RECENT ARTICLES
  • Buffalo-Shaped Pool Draws Variety of Colorado Students

    by Paul Steinbach August 2014

    A small component of the University of Colorado Boulder Student Recreation Center's 300,000-square-foot renovation and expansion produced some fairly substantial debate.

  • New Park Near Vikings Stadium in Jeopardy

    by Andrew Brandt August 2014

    Plans for "The Yard," an open public park that would sit adjacent to the Vikings' new $1 billion dollar stadium, are in peril.

  • Tennis Court Surfaces Continue to Evolve

    by Mary Helen Sprecher July 2014

    No question, the sport of tennis has evolved. Players — like the colors they wear — are louder, bolder and more attention-grabbing than their predecessors. And the courts they play on have dragged the sport (some laughingly say kicking and screaming) into the 21st century. Courts have evolved since the days of green grass facilities and white chalk lines. Not that those don't still exist, but they're the exception, rather than the rule — particularly when it comes to recreational installations.

  • How LED Lighting Is Reaching All Levels of Outdoor Sports

    by Paul Steinbach June 2014

    The future for high-intensity discharge bulbs as an instrument of sports illumination grows dimmer by the day.

  • Screws Found in Park Slides Put Kids in Danger

    by Michael Gaio June 2014

    A routine trip to the park turned into a potentially dangerous situation for kids in the Chicago suburb of Oak Lawn on Wednesday.

  • Athletic Business Architectural Showcase 2014 Map

    by AB Staff June 2014

    View 2014 AB showcase locations in a full screen map

    This year marks the 27th year of Athletic Business's Architectural Showcase and 29th Facility of Merit awards program. The University of Tennessee's Neyland Stadium graced the cover of the first "Showcase on Architecture" as it was initially called, one of 45 facilities to be highlighted in the June 1988 issue.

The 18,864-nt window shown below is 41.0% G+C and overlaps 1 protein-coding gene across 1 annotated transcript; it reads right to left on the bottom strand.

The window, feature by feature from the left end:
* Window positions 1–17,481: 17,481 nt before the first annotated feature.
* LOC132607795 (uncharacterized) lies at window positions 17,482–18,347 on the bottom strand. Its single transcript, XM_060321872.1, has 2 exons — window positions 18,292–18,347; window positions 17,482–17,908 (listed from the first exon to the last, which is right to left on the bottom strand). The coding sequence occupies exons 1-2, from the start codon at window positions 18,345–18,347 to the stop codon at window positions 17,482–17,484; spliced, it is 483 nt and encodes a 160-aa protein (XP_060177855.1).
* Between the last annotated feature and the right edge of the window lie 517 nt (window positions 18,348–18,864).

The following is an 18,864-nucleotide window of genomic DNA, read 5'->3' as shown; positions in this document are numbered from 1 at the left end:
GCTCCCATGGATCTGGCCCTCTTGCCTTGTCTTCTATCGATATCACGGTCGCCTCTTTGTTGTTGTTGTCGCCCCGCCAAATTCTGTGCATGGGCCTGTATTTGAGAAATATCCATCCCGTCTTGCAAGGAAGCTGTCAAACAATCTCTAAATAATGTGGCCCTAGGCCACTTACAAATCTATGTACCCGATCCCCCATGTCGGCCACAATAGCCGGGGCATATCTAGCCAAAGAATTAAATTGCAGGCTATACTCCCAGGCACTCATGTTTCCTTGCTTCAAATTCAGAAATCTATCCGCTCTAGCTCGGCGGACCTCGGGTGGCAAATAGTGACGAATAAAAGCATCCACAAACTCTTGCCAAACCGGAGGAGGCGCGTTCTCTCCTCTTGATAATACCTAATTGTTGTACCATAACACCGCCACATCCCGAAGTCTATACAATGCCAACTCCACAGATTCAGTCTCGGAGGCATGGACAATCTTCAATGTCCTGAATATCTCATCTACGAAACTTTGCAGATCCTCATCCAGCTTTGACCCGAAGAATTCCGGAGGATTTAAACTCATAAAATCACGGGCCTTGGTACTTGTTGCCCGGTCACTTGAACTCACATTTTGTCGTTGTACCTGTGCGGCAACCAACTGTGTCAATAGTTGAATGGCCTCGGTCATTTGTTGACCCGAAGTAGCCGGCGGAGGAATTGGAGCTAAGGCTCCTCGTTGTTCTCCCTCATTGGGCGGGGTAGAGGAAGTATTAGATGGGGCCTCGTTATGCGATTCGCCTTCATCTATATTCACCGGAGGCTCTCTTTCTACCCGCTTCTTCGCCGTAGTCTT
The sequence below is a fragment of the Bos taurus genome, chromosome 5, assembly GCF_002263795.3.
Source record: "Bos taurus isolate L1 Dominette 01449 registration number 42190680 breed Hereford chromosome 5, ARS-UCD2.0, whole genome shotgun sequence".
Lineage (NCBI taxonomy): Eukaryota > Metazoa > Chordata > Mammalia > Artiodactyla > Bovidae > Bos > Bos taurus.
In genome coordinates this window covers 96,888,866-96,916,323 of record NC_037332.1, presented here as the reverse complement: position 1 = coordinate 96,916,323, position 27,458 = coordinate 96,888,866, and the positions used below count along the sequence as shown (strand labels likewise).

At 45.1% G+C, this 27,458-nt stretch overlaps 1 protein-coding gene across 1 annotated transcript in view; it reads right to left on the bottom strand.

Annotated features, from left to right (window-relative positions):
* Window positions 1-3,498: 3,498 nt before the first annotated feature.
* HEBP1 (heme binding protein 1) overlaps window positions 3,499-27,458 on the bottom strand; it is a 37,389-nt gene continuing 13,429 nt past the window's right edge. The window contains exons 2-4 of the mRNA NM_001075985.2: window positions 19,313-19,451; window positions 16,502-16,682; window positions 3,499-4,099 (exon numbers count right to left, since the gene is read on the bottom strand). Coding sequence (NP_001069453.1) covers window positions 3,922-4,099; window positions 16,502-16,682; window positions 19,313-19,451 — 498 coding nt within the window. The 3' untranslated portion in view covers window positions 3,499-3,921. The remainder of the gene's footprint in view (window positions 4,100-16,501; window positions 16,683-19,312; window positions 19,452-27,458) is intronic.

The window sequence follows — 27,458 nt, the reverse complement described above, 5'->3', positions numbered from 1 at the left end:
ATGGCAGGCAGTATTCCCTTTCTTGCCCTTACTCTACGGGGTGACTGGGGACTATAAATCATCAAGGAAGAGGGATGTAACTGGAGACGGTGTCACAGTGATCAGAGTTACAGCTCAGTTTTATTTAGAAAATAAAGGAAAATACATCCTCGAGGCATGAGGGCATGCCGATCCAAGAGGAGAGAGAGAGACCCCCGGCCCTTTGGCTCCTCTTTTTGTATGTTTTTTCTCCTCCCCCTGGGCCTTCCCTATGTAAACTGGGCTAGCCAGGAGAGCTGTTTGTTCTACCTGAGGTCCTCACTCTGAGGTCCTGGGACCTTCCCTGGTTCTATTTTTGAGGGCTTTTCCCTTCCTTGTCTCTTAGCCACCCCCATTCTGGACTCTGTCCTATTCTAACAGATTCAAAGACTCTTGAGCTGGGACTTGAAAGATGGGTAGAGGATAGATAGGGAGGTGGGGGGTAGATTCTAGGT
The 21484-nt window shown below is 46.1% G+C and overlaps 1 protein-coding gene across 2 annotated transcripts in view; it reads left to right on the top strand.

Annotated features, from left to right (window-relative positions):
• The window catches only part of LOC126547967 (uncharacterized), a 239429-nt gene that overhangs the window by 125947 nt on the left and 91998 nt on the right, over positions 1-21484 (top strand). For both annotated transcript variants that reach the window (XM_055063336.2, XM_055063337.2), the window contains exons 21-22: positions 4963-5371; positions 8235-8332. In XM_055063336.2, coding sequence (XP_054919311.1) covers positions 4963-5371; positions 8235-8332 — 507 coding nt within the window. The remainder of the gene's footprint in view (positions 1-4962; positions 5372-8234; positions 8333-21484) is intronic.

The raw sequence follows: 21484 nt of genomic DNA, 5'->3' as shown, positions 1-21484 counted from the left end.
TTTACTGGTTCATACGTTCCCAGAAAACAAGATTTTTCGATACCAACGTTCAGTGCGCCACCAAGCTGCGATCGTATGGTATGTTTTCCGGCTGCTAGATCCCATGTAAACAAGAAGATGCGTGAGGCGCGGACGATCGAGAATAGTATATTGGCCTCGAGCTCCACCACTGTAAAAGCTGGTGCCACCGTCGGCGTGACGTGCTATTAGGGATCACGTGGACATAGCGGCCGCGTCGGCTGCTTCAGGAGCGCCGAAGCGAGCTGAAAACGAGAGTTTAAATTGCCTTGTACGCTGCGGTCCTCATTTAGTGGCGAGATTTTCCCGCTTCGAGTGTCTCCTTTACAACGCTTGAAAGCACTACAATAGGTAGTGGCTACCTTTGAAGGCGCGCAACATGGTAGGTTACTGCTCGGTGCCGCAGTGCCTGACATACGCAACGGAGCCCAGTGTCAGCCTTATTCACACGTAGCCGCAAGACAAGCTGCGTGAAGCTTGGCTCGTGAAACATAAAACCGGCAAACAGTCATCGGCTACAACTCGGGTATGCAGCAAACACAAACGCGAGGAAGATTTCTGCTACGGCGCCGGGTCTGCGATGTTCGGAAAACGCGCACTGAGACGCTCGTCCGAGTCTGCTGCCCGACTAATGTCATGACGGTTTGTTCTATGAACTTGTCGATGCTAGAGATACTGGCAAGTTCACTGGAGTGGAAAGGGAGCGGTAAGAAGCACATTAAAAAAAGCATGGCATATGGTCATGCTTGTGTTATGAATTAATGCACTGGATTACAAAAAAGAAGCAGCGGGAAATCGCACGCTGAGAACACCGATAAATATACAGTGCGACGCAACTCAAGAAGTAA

Not surprisingly, facilities have gotten bigger and more expensive since our first Showcase — there is a more than $100 million difference between the most expensive project this year and its counterpart in 1988 — but there's still room for smaller projects. College projects continue to dominate the market, though preferences have changed — a campus-rec standard today, climbing walls were all but nonexistent in facilities of the '80s.

  • Blog: Six Facilities That Left Me Floored

    by Michael Gaio May 2014

    When I was invited by Regupol America to tour several athletic and fitness facilities earlier this month, I had no idea what I was in for. Working for AB, we know how important the right kind of flooring is — it impacts everything from acoustics and aesthetics to cost and usability — but it takes getting out of the office and seeing the details up close to really understand how flooring can make an impact.

  • LED Technology Poised to Revolutionize Outdoor Sports Lighting

    by Paul Steinbach May 2014

    As the idiom suggests, the difference between night and day is dramatic — particularly when viewed from a literal illumination standpoint. High noon on a sunny day will introduce 8,000 foot-candles of light to the earth. By comparison, a moonlit night — one bright enough to read a newspaper by — produces three one-hundredths of one foot-candle. Thus, turning night into something resembling day for sports participants, fans and live television audiences is not a task to be taken lightly.

  • Six Events that Forever Altered Athletic Venue Security

    by April 2014

    With Tuesday marking the one-year anniversary of the 2013 Boston Marathon bombing, Athletic Business looks back at how the sports world has changed over the past few decades in response to new security threats.

  • Successful Project Design Borne of Strong Relationships

    by Ralph Agostinelli April 2014

    School and sports administrators embarking on their first-ever capital project are sometimes surprised to learn how much architecture firms resemble other types of corporations. From the moment the architect steps in front of the building committee, making a pitch while brandishing renderings in watercolor, the image is of the architect as artist, driving this misreading of design firms.